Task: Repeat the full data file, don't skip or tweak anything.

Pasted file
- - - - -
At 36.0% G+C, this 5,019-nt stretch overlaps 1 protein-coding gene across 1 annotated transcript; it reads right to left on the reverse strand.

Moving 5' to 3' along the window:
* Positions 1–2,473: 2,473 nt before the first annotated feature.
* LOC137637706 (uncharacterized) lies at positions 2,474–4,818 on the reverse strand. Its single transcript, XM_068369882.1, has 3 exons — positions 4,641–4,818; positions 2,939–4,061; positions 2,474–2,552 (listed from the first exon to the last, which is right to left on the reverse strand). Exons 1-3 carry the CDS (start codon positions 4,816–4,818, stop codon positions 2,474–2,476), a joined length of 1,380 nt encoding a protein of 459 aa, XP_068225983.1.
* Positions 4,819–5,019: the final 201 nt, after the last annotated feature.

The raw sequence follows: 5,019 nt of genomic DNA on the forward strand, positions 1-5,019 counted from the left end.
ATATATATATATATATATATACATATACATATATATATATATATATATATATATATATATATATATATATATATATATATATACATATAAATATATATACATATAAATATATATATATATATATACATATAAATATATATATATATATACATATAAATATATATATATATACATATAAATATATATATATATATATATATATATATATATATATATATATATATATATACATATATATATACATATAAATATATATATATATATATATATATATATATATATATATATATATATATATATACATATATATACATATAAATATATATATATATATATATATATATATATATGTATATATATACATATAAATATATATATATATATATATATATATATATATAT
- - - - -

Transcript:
At 36.0% G+C, this 5,019-nt stretch overlaps 1 protein-coding gene across 1 annotated transcript; it reads right to left on the reverse strand.

Moving 5' to 3' along the window:
* Positions 1–2,473: 2,473 nt before the first annotated feature.
* LOC137637706 (uncharacterized) lies at positions 2,474–4,818 on the reverse strand. Its single transcript, XM_068369882.1, has 3 exons — positions 4,641–4,818; positions 2,939–4,061; positions 2,474–2,552 (listed from the first exon to the last, which is right to left on the reverse strand). Exons 1-3 carry the CDS (start codon positions 4,816–4,818, stop codon positions 2,474–2,476), a joined length of 1,380 nt encoding a protein of 459 aa, XP_068225983.1.
* Positions 4,819–5,019: the final 201 nt, after the last annotated feature.

The raw sequence follows: 5,019 nt of genomic DNA on the forward strand, positions 1-5,019 counted from the left end.
ATATATATATATATATATATACATATACATATATATATATATATATATATATATATATATATATATATATATATATATATATACATATAAATATATATACATATAAATATATATATATATATATACATATAAATATATATATATATATACATATAAATATATATATATATACATATAAATATATATATATATATATATATATATATATATATATATATATATATATATACATATATATATACATATAAATATATATATATATATATATATATATATATATATATATATATATATATATATACATATATATACATATAAATATATATATATATATATATATATATATATATGTATATATATACATATAAATATATATATATATATATATATATATATATATAT